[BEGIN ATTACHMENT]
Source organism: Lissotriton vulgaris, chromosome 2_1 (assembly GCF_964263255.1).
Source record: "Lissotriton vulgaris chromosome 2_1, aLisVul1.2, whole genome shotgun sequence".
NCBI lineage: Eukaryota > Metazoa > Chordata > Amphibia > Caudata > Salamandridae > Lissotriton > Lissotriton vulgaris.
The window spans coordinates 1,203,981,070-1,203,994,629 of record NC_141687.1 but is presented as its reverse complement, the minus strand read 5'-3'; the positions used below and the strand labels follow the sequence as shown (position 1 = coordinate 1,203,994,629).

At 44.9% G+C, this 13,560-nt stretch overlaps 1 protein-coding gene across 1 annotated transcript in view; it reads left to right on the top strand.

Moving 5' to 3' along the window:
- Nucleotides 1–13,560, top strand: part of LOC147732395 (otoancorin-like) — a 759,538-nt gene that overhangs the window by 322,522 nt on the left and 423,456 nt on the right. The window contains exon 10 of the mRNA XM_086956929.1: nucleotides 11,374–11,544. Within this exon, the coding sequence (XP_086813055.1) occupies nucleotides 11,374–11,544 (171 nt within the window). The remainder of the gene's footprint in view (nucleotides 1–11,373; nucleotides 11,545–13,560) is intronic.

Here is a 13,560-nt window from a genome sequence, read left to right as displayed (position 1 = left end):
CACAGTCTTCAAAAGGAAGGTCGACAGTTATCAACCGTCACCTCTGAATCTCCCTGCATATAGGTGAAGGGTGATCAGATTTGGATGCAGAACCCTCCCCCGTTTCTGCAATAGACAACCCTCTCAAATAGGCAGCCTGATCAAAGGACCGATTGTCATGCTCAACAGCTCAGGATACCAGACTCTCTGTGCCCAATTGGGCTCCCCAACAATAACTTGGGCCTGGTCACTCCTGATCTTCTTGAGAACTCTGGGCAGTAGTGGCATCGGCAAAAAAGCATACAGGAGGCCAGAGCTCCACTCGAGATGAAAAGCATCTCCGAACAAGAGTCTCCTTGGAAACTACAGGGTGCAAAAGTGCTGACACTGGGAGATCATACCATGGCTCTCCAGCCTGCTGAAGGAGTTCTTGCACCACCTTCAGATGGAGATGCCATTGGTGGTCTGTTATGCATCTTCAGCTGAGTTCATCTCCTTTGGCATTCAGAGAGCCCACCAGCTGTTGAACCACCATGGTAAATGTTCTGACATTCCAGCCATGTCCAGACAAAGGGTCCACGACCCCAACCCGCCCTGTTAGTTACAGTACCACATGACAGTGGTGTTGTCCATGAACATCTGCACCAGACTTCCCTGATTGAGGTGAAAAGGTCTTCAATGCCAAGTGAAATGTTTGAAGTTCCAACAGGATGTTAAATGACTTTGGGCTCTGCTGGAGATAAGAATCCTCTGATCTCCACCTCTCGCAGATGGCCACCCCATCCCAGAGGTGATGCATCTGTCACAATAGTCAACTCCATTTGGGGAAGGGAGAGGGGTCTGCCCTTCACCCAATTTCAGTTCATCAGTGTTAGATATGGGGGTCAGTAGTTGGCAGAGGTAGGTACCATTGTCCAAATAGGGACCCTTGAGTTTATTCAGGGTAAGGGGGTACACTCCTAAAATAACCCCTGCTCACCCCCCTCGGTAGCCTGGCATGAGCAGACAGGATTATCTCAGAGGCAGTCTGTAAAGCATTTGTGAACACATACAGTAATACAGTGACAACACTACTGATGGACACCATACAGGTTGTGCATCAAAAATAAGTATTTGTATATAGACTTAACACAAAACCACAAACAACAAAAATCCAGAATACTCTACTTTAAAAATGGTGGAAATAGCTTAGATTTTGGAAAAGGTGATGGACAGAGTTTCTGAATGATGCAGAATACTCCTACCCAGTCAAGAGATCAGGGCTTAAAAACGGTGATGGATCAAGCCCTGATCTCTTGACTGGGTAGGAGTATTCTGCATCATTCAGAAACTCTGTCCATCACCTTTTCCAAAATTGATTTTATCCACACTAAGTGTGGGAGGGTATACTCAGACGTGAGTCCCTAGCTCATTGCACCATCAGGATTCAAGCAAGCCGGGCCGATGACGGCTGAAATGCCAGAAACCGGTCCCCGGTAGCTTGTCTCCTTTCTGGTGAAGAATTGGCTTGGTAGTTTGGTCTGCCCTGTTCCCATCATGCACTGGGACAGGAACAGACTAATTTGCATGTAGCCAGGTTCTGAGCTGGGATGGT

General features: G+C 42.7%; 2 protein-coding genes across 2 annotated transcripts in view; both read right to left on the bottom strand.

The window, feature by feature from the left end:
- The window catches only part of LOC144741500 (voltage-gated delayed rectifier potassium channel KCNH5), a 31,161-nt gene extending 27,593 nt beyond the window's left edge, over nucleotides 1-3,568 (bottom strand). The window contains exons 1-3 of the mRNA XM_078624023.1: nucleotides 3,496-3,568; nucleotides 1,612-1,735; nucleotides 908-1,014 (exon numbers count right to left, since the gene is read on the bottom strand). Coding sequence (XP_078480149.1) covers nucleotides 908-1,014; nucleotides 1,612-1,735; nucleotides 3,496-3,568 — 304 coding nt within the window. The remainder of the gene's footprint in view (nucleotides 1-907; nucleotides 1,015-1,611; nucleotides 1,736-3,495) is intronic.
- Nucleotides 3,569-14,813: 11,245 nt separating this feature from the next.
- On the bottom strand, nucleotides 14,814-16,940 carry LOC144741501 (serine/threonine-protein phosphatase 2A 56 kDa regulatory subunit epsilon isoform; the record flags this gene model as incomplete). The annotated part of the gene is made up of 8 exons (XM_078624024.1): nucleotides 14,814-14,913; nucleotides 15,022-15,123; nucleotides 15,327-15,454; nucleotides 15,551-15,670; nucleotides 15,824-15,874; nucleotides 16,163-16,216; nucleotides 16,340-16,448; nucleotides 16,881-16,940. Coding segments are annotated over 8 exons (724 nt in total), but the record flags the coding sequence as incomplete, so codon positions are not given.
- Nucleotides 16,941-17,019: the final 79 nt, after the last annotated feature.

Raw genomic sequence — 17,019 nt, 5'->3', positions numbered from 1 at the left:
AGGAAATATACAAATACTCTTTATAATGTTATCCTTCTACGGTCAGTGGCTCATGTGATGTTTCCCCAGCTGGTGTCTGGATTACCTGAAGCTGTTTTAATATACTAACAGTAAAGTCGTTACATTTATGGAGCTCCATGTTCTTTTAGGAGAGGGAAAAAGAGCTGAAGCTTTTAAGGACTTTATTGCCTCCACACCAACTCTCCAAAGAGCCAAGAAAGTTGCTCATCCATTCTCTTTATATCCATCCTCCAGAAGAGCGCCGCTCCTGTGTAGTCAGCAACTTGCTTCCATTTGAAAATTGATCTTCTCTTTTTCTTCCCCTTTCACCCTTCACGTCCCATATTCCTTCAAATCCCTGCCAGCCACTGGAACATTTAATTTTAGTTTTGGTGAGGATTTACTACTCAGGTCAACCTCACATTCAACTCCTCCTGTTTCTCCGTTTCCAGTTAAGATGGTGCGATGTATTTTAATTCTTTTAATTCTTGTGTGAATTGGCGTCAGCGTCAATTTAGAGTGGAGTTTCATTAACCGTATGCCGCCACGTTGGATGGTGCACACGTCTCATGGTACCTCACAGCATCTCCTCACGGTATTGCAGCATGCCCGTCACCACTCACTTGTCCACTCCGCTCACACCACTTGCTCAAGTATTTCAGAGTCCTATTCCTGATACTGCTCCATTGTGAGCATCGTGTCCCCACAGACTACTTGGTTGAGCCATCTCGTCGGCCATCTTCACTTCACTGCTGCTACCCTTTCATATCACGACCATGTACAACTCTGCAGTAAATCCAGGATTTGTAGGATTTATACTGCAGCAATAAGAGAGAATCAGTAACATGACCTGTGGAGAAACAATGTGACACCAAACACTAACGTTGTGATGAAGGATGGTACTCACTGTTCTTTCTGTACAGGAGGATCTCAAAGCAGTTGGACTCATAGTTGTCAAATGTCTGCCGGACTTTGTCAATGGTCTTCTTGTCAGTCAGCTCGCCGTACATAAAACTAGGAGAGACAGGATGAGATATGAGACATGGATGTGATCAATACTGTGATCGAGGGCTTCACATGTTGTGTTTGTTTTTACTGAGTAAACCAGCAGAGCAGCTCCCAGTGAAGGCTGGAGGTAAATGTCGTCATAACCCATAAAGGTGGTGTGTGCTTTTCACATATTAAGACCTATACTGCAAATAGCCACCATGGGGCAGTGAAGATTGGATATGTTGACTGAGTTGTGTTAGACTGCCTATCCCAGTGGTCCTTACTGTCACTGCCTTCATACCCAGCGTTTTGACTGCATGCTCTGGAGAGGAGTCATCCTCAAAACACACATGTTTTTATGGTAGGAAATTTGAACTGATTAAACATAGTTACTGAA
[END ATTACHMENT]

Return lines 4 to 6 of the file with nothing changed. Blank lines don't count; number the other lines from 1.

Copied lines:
The window spans coordinates 1,203,981,070-1,203,994,629 of record NC_141687.1 but is presented as its reverse complement, the minus strand read 5'-3'; the positions used below and the strand labels follow the sequence as shown (position 1 = coordinate 1,203,994,629).

At 44.9% G+C, this 13,560-nt stretch overlaps 1 protein-coding gene across 1 annotated transcript in view; it reads left to right on the top strand.

Moving 5' to 3' along the window: